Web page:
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what should i do?

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  • what should i do?

    Hey everyone, I'm at college and only have a practice pad since drums and dorms don't mix. I'm thinking of selling my acoustic drums and getting v-drums for when i move into an apartment next year. One problem though, i'm worried that when my band finishes finding band members and start playing in clubs, i'll wish that I hadn't sold my acoustics. How are the v-drums live and for playing out? What should i do? Thanks.

    [This message has been edited by LIVEfreak (edited January 10, 2001).]

  • #2
    That's exactly what I did. The only problem is that you don't get the same satisfaction from hitting them, and there's really no point at hitting them like acoustic drums either. It's a demotivator for practice.. but they are convenient.

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    • #3
      Since no one has replied you...
      I don't own a V-drum but I have a TD7(since 1995) instead and also a Tama Rockstar(since 1992)
      I would suggest not selling your Acoustic set and try to save up for your V-drum. You could also search for "acoustic drums" on this site
      and there is also a topic on what V-drummers had done with their acoustics.
      Besides the comments in this site, you might also want to find out what your band wants,
      would they accept playing with e-drums? I know my sister-in-law didn't want me playing e-drums for her wedding, although I used e-drums in my own wedding....

      Fon

      Fon.

      TD8 with PD7's, 2 KD7's (From previous TD7)
      Tama Rockstar with mix of Sabian, Zildjian and Paiste.

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      • #4
        If you would like to keep your acoustics and be able to play them quietly you might think about adding mesh heads and triggering them. Also picking up some ecymbals. This way you always have the option to go back to acoustic if need be. I've gone this route and I've really enjoyed it.

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        • #5
          It depends on what sounds and functionallity you want to use.

          Some people call the electronic drum kit a different instrument but as long as we all search for real drum sounds and real drum functions - like hihat and rim shot possibilities - in our e-drums, I don't think it is. Nevertheless, with e-drums it sometimes is hard to immitate acoustic drums from function, sound and feel.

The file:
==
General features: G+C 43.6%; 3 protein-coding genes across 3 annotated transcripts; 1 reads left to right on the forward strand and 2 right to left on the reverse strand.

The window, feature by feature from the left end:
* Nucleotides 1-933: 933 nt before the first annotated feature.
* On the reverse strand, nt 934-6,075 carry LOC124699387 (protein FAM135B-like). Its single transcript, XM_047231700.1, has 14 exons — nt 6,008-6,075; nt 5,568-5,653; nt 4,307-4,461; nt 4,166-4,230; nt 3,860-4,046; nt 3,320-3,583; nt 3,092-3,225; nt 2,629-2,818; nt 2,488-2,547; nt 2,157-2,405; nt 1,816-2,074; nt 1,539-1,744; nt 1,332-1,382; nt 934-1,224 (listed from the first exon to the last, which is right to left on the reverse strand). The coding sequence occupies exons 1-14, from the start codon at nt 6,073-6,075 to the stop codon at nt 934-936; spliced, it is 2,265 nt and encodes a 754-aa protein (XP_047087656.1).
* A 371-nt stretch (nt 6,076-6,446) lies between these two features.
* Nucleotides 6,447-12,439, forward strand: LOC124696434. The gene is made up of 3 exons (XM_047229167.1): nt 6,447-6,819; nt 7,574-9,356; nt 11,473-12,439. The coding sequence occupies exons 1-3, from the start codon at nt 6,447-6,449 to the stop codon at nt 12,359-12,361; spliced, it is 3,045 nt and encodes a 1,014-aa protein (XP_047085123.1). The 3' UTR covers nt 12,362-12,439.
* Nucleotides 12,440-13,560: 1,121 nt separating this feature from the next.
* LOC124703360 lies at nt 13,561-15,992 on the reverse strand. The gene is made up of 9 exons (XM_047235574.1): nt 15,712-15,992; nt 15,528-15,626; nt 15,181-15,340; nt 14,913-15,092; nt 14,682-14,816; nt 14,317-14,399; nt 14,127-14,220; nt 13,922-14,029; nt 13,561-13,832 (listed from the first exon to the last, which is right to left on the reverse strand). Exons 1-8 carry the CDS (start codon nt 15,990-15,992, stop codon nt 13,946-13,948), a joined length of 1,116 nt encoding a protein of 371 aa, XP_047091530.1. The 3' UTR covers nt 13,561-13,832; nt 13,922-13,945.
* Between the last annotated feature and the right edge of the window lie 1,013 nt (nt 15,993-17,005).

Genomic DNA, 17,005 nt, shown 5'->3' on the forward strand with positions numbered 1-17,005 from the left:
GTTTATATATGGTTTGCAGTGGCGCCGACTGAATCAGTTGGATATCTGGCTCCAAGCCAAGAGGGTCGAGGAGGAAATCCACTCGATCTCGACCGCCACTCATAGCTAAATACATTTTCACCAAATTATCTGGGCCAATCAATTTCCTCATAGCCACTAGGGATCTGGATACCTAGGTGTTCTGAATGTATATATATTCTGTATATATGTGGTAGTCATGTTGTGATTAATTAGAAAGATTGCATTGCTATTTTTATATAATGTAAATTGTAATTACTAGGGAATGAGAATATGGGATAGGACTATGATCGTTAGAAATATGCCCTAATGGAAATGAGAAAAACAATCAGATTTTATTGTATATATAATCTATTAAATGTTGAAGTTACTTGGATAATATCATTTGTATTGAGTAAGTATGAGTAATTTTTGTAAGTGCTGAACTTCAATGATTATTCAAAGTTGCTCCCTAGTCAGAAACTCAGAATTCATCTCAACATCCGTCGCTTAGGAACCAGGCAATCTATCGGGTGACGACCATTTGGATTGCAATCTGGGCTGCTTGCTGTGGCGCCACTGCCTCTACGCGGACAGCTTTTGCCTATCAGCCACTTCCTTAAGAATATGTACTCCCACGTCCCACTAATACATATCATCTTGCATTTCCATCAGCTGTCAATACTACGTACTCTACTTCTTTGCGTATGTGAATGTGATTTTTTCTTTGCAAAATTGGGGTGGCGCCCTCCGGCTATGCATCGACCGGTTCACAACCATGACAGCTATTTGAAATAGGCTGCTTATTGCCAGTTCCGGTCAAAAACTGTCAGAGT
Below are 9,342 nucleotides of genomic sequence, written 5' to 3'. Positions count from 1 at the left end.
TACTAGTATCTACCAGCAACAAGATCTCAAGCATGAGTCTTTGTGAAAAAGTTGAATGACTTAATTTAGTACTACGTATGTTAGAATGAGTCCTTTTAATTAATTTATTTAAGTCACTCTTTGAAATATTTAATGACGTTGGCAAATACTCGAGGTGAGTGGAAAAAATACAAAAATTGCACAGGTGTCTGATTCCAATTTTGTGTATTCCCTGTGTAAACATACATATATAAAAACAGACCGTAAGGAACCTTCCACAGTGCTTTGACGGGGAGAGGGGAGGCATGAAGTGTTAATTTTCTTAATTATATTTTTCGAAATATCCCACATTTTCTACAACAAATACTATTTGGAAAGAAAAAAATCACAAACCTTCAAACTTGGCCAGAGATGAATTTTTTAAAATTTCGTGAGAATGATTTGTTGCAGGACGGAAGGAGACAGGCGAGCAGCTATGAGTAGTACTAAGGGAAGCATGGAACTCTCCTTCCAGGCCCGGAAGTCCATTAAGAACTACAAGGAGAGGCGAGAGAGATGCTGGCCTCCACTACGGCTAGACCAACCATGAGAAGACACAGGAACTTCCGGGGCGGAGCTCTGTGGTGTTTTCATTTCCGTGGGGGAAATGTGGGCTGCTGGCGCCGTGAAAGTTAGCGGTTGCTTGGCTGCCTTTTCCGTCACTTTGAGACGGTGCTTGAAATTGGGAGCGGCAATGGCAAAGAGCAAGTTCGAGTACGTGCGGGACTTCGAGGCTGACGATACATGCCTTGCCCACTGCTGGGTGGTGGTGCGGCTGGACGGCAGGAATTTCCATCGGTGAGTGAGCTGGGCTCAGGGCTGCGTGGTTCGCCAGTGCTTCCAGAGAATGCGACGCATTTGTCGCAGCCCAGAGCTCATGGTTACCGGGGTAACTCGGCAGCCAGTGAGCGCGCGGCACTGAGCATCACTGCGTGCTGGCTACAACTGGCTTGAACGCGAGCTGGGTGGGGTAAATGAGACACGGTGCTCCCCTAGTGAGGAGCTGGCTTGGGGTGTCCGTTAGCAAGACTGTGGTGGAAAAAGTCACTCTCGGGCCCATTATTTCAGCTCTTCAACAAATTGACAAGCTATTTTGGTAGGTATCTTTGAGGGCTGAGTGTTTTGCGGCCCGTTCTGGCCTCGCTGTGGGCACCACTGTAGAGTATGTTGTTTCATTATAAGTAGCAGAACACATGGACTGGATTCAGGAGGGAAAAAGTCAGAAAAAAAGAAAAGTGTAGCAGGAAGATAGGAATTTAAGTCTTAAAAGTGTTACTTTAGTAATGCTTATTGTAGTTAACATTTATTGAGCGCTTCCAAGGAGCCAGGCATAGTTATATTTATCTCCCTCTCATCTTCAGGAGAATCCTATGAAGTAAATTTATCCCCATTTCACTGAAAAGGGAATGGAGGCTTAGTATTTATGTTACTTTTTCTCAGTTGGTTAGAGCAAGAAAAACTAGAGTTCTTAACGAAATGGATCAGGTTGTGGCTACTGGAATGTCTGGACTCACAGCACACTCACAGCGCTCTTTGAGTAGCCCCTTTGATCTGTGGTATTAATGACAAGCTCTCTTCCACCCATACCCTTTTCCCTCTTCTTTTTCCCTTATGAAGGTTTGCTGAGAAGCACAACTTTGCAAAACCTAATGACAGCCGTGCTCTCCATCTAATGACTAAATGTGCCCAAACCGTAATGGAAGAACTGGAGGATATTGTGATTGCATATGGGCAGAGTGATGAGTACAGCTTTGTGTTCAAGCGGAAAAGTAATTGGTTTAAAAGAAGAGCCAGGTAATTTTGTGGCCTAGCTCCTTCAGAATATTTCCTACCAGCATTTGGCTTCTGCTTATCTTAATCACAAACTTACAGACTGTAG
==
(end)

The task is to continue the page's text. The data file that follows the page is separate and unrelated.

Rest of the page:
In a way e-drums sound and feel like acoustic drums when they are run through a sound system. To me this is a kind of " electronic/ processed " sound too since not much from the acoustic character/drum signal is left when using mikes, tone control, compression and the additional colour from amplifiers and loudspeakers. If you like such a live or studio drum sound and if you can handle them with a decent sound system (important) even in small clubs, then e-drums are good for live use. E-drums even have the advantage that you can lower the volume. Good for small clubs and cafees. And e-drums are always handy for practice at home. But if you want a pure acoustic feel and sound, then don't sell your acoustic kit. But remember that only a pure acoustic drum sound is achieved when the kit is set up at home or in a drum shop. As I said before: in most live and studio situations miked acoustic drums already sound as close as e-drums will.

          Hopes this helps.
          Robert

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          • #6
            canīt really say, an acoustic drum in an studio situation sounds alike an e-drum almost.

            have just purchased a tdw1 upgraded td10, but as far as i see, acoustic drums in a studio situation always sound better, as long as there is a professionell periphery as good mikes, good mixing desk, and good effcts (and good recording devices at any rate).

            in a cheap home recording studio you might not hear the difference.

            so there is always enough reason to keep an acoustic set.

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            • #7
              There are two things to consider.
              Firstly your band will nedd a powerful PA to get the best out of the V Drums.
              And secondly buying the V Drums is not the end of it. You will need bloody good monitors to truely get the best back from the V Drums on stage.

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              • #8
                Keep your acoustics. If you sell them you will most likely do it at a loss. If you buy e-drums and love them so much that you will never want to play acoustics again, then sell them. I personaly like having both sets.


                Kurt
                Kurt

                Pearl drums converted with hart adc, roland kd7's, pd 120 for snare, various roland rubber pads, hart e cymbals and pads, td8, td6, 2 mackie srm450s and mackie sub. mackie sr 24-4 mixer........and always growing.

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                • #9
                  Originally posted by Spides:
                  There are two things to consider ... a powerful PA ... bloody good monitors ...
                  One more if your really bold ...

                  electric sticks.

                  (sorry peoples)
                  ~~~~
                  -

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